The Greens, who represent about 300,000 registered voters in 43 states, will choose their own presidential candidate during the June convention in Wisconsin. “[He or she] might not be a big media bullet candidate,” like Nader, said Green Party Spokeswoman Nancy Allen. “But it might just be a candidate who is going to help the party grow.”
On the other hand, with the loss from the Democratic race last week of former Vermont Gov. Howard Dean (search), who had been a leading anti-war Democrat credited with exciting the base, the Green Party might be able to fill a hole, Allen said, noting that Massachusetts Sen. John Kerry (search), the current Democratic frontrunner, certainly isn't fitting the bill.
“There might be a lot of people who feel disenfranchised by the process,” she said. “We might be able to fill void.”
On the other side of the political spectrum, conservative and libertarian third parties pose an alternative for voters disenchanted with what they say are Bush’s big spending policies, the encroachment of civil liberties (search) and what they call a wrongly preemptive war in Iraq.
“I think the failings of the Bush administration present a huge opportunity for the Libertarian candidate — true conservatives are looking for an option,” said George Getz, spokesman for the Libertarian Party (search), which will be choosing a presidential candidate in May. “It would be a tough love message for the Republican Party.”
“I think there is certainly a perception that we may not be any worse off having a Democratic president with a Republican Congress, because at least they would act as a check and balance against each other,” said national director James Clymer.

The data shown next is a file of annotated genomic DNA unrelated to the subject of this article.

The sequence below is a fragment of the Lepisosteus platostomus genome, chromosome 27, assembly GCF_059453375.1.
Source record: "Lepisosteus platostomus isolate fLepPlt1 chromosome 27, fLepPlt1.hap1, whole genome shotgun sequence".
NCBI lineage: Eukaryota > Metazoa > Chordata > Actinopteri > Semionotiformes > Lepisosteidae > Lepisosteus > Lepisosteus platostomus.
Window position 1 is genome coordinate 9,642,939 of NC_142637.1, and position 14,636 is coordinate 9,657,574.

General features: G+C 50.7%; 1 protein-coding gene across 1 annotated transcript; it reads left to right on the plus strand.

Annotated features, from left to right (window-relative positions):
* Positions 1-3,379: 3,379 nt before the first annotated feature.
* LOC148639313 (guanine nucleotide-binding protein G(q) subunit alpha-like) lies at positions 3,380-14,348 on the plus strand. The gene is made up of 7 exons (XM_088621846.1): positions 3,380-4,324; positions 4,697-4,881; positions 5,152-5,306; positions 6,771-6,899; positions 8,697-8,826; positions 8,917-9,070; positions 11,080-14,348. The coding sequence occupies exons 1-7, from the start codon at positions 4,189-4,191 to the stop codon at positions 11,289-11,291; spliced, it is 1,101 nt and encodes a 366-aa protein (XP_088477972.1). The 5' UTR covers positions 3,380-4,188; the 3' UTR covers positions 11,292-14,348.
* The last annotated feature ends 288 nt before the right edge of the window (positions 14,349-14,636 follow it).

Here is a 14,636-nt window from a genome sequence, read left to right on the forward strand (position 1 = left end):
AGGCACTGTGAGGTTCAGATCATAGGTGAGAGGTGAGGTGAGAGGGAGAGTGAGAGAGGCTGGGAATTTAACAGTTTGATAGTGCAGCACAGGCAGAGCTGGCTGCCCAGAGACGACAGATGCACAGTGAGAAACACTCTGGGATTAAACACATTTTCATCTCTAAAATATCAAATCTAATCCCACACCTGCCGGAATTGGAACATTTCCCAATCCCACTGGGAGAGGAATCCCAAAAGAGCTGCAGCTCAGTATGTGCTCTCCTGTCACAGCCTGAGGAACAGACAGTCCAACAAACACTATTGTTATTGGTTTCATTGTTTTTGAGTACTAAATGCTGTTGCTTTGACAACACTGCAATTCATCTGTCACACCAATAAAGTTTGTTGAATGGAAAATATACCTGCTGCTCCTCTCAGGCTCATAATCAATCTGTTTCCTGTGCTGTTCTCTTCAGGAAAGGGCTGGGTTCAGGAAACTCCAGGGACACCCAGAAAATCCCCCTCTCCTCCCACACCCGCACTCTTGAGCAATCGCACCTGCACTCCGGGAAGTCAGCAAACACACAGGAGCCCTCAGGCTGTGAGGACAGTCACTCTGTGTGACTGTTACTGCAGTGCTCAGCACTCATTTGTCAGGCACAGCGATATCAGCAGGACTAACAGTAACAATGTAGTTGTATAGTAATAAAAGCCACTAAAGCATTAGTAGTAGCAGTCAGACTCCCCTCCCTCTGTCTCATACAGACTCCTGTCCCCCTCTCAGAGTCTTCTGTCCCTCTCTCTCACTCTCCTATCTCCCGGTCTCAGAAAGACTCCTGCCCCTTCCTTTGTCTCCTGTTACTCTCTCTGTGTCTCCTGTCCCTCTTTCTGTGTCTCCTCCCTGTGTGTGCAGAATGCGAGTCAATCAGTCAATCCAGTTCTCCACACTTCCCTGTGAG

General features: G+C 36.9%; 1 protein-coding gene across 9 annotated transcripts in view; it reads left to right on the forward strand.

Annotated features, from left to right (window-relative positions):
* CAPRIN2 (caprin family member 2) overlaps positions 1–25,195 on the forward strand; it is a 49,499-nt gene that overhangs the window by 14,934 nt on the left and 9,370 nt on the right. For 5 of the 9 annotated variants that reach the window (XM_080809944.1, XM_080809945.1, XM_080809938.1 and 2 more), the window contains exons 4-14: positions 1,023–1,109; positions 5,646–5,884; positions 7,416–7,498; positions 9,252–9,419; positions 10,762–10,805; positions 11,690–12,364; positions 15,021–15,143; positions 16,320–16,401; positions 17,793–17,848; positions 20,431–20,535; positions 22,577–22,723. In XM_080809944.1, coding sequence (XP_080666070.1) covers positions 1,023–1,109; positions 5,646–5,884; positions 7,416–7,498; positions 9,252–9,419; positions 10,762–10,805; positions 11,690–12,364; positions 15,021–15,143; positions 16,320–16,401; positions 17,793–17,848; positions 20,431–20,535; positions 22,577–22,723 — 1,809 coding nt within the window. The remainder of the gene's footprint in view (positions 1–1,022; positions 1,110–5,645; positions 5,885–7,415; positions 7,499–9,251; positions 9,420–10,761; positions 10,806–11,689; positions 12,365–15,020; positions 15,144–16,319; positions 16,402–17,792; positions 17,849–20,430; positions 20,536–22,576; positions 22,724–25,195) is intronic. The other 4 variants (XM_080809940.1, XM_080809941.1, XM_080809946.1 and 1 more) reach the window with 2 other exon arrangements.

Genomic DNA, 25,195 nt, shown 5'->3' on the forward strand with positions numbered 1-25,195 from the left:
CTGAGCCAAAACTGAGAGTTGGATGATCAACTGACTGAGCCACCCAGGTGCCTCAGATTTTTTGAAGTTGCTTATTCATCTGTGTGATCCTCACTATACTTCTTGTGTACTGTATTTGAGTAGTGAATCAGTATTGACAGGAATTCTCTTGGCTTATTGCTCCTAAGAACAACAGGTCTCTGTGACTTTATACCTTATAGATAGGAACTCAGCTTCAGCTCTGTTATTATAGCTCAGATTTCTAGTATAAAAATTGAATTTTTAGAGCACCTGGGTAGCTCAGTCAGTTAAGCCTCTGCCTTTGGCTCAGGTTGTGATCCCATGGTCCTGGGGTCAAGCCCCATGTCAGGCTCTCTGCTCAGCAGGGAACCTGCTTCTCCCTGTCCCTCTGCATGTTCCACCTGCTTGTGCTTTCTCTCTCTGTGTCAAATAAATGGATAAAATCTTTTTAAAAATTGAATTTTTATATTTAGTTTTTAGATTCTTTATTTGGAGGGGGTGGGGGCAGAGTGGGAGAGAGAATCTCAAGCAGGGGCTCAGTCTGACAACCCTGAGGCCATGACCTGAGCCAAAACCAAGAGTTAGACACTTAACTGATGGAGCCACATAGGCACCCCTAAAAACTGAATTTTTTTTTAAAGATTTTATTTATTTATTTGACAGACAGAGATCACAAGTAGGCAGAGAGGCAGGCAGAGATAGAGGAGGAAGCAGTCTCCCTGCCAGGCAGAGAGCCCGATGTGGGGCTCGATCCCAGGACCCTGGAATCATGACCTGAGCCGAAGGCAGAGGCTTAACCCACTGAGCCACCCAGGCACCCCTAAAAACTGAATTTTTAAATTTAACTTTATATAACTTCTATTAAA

Like Nader, Buchanan, a former television news host and Nixon administration official, was the other “celebrity” third party face on the ballot in 2000. As the nominee of the Reform Party, he spent $12 million in federal matching funds earned when Perot got more than 5 percent of the vote in 1996.
Many complain Buchanan helped to destroy the party built by Perot but then taken over by the more socially conservative Buchananites in 2000. By Election Day in 2000, the party had splintered and the message had been muddied from months of party infighting.
Since no third-party candidate had earned the 5 percent threshold in 2000, none got matching funds this year, making it even more difficult to launch a credible national campaign.
“We admit we can’t win,” said Shawn O’Hara (search), chairman of the Reform Party USA, which is trying to rebuild in the wake of the 2000 implosion.
With a populist social agenda and fiscally conservative anti-war pitch, the party is again running candidates, including O’Hara himself, who is challenging Mississippi Democratic Rep. Bennie Thompson (search). Ted Weill (search), a World War II veteran, is running for president.
“Right now there is a lot of unfairness. We’ve got a good old boy system that’s squeezing people out,” through difficult ballot access requirements, he said.
Third-party advocates have long complained about the lack of media coverage and being blocked from participation by the two parties in the nationally televised debates.
Muth said American voters aren’t ready or willing to support third parties who represent the far left or far right of the political spectrum, but they may be quite open to an independent movement in the future.
“I think the country wants to send a message to the two parties,” he said, “they’ve had enough of the partisan stuff.”